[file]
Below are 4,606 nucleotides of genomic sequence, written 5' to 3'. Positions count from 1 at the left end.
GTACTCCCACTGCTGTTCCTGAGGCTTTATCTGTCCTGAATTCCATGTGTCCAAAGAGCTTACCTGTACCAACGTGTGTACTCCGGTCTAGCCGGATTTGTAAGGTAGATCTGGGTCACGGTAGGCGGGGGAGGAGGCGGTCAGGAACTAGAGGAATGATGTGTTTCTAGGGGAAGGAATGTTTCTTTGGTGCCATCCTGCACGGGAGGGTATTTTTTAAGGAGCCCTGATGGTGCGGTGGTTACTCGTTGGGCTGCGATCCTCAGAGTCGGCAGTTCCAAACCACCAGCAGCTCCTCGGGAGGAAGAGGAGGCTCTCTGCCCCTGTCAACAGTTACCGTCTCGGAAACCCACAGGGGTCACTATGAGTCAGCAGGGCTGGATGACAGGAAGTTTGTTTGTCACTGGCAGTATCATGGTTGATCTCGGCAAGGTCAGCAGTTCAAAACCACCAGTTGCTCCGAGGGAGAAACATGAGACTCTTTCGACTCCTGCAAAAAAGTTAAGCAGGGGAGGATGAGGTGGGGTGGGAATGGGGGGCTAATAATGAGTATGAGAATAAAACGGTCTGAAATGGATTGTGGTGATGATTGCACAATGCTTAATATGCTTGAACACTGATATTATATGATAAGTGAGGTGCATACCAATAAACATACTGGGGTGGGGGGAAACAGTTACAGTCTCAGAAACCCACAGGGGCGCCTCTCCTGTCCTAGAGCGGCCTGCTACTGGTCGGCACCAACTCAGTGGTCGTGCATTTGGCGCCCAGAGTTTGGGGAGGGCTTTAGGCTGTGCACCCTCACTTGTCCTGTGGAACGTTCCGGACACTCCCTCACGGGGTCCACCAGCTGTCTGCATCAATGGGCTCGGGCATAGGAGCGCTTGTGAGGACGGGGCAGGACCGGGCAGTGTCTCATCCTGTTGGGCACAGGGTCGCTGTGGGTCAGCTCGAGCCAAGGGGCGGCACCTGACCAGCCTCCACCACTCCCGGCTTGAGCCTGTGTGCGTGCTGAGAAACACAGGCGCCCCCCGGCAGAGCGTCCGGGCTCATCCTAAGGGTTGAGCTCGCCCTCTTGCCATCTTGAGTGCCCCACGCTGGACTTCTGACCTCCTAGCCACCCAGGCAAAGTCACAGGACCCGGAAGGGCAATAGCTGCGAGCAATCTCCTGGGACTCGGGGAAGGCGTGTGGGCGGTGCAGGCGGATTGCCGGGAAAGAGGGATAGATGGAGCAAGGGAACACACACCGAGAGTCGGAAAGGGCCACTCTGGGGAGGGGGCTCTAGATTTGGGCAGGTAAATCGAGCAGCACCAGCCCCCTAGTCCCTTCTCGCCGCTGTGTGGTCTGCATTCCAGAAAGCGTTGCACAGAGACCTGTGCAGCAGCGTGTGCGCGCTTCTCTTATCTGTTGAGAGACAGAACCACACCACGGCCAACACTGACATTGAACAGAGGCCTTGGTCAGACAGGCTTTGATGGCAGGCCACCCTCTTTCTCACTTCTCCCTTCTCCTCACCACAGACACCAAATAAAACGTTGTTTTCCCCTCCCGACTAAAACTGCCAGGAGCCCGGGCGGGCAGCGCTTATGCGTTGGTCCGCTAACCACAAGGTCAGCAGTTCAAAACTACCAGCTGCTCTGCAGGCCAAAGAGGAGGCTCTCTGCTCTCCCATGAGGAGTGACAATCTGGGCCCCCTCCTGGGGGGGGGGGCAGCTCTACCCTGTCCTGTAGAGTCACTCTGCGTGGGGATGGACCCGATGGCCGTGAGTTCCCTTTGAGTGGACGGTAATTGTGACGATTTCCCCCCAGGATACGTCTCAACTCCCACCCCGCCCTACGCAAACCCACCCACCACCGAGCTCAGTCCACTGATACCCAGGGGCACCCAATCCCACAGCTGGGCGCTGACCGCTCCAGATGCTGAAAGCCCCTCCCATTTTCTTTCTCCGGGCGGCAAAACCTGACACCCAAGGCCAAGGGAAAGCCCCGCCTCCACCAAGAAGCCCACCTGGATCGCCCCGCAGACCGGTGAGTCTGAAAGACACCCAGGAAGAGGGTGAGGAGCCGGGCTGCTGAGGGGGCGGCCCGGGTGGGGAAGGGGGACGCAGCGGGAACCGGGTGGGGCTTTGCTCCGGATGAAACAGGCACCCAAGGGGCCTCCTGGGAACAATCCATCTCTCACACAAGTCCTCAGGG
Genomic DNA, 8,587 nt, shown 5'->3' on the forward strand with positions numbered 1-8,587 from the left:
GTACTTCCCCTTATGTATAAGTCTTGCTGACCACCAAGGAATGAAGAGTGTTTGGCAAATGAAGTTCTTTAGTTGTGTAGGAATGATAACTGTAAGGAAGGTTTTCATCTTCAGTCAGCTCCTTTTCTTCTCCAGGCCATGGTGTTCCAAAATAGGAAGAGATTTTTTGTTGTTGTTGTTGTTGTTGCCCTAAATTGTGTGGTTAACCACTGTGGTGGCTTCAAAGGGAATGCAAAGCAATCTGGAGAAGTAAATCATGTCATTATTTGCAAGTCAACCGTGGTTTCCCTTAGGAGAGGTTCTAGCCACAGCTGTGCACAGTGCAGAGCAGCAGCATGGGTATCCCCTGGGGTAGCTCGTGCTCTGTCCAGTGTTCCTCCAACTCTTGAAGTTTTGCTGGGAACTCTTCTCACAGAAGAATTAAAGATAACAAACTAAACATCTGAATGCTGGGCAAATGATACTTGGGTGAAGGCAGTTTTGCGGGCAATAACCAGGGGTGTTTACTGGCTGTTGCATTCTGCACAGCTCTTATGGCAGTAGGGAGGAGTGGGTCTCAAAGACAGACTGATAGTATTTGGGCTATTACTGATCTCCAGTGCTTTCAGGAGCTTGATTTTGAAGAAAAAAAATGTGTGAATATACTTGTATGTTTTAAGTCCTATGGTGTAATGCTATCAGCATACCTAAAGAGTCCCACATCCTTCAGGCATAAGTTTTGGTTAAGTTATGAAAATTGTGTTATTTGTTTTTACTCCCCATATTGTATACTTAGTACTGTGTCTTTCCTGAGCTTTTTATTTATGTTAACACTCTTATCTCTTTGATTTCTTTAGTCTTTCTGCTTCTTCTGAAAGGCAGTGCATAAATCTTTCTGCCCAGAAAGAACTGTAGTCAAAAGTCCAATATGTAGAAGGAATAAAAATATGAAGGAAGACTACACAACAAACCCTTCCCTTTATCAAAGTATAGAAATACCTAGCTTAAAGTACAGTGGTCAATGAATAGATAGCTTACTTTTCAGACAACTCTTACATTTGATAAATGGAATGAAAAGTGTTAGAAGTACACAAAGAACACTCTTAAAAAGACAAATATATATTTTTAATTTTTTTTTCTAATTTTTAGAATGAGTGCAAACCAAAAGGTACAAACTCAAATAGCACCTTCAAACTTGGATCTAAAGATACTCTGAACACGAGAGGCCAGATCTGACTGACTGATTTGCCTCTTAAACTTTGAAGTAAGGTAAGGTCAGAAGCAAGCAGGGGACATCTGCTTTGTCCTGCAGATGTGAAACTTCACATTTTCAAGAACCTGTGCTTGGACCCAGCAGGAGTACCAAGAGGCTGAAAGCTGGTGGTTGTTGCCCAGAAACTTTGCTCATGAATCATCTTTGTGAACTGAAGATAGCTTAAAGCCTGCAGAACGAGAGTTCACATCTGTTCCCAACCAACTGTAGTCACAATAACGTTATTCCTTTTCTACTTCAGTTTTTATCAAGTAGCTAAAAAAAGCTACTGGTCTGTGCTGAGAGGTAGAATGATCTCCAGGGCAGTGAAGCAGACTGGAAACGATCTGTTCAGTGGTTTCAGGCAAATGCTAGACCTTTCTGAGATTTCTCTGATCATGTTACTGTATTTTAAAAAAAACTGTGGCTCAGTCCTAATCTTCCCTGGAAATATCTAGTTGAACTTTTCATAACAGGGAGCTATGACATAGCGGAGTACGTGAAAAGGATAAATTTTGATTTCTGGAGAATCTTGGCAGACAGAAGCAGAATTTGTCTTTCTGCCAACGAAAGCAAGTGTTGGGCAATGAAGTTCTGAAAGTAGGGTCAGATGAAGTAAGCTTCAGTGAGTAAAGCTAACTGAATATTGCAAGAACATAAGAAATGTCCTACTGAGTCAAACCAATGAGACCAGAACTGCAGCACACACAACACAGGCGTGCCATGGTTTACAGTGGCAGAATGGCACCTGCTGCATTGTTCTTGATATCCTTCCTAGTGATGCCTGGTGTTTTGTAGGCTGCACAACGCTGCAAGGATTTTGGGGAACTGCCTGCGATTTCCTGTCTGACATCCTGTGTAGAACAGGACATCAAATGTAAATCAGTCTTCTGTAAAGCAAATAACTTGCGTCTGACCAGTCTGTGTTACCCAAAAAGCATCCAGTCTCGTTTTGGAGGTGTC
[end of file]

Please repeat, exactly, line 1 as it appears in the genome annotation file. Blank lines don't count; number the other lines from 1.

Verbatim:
Below are 4,606 nucleotides of genomic sequence, written 5' to 3'. Positions count from 1 at the left end.